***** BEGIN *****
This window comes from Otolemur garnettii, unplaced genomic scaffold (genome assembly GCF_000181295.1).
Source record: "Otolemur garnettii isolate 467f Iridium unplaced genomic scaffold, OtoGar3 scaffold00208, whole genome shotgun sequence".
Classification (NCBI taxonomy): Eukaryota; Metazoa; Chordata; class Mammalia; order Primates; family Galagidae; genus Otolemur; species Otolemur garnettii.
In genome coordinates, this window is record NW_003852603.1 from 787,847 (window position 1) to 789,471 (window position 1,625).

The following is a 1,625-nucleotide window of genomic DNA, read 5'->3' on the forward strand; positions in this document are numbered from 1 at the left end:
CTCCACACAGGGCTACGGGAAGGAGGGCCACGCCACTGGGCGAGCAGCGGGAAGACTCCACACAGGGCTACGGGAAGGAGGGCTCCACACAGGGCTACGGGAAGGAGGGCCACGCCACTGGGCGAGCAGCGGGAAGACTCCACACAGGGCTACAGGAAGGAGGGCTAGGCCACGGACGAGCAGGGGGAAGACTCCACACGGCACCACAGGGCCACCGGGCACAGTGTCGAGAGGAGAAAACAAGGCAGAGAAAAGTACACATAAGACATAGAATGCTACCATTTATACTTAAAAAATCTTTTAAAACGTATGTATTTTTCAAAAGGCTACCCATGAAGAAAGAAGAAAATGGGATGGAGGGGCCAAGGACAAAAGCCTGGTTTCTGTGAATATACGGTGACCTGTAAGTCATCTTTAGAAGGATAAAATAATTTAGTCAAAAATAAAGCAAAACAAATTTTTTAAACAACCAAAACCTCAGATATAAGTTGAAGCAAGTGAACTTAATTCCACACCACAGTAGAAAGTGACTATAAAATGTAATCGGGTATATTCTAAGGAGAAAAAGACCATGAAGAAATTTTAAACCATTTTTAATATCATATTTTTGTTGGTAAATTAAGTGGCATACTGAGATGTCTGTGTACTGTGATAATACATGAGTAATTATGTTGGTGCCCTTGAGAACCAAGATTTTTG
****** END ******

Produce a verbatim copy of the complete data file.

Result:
This window comes from Otolemur garnettii, unplaced genomic scaffold (genome assembly GCF_000181295.1).
Source record: "Otolemur garnettii isolate 467f Iridium unplaced genomic scaffold, OtoGar3 scaffold00208, whole genome shotgun sequence".
Classification (NCBI taxonomy): Eukaryota; Metazoa; Chordata; class Mammalia; order Primates; family Galagidae; genus Otolemur; species Otolemur garnettii.
In genome coordinates, this window is record NW_003852603.1 from 787,847 (window position 1) to 789,471 (window position 1,625).

The following is a 1,625-nucleotide window of genomic DNA, read 5'->3' on the forward strand; positions in this document are numbered from 1 at the left end:
CTCCACACAGGGCTACGGGAAGGAGGGCCACGCCACTGGGCGAGCAGCGGGAAGACTCCACACAGGGCTACGGGAAGGAGGGCTCCACACAGGGCTACGGGAAGGAGGGCCACGCCACTGGGCGAGCAGCGGGAAGACTCCACACAGGGCTACAGGAAGGAGGGCTAGGCCACGGACGAGCAGGGGGAAGACTCCACACGGCACCACAGGGCCACCGGGCACAGTGTCGAGAGGAGAAAACAAGGCAGAGAAAAGTACACATAAGACATAGAATGCTACCATTTATACTTAAAAAATCTTTTAAAACGTATGTATTTTTCAAAAGGCTACCCATGAAGAAAGAAGAAAATGGGATGGAGGGGCCAAGGACAAAAGCCTGGTTTCTGTGAATATACGGTGACCTGTAAGTCATCTTTAGAAGGATAAAATAATTTAGTCAAAAATAAAGCAAAACAAATTTTTTAAACAACCAAAACCTCAGATATAAGTTGAAGCAAGTGAACTTAATTCCACACCACAGTAGAAAGTGACTATAAAATGTAATCGGGTATATTCTAAGGAGAAAAAGACCATGAAGAAATTTTAAACCATTTTTAATATCATATTTTTGTTGGTAAATTAAGTGGCATACTGAGATGTCTGTGTACTGTGATAATACATGAGTAATTATGTTGGTGCCCTTGAGAACCAAGATTTTTG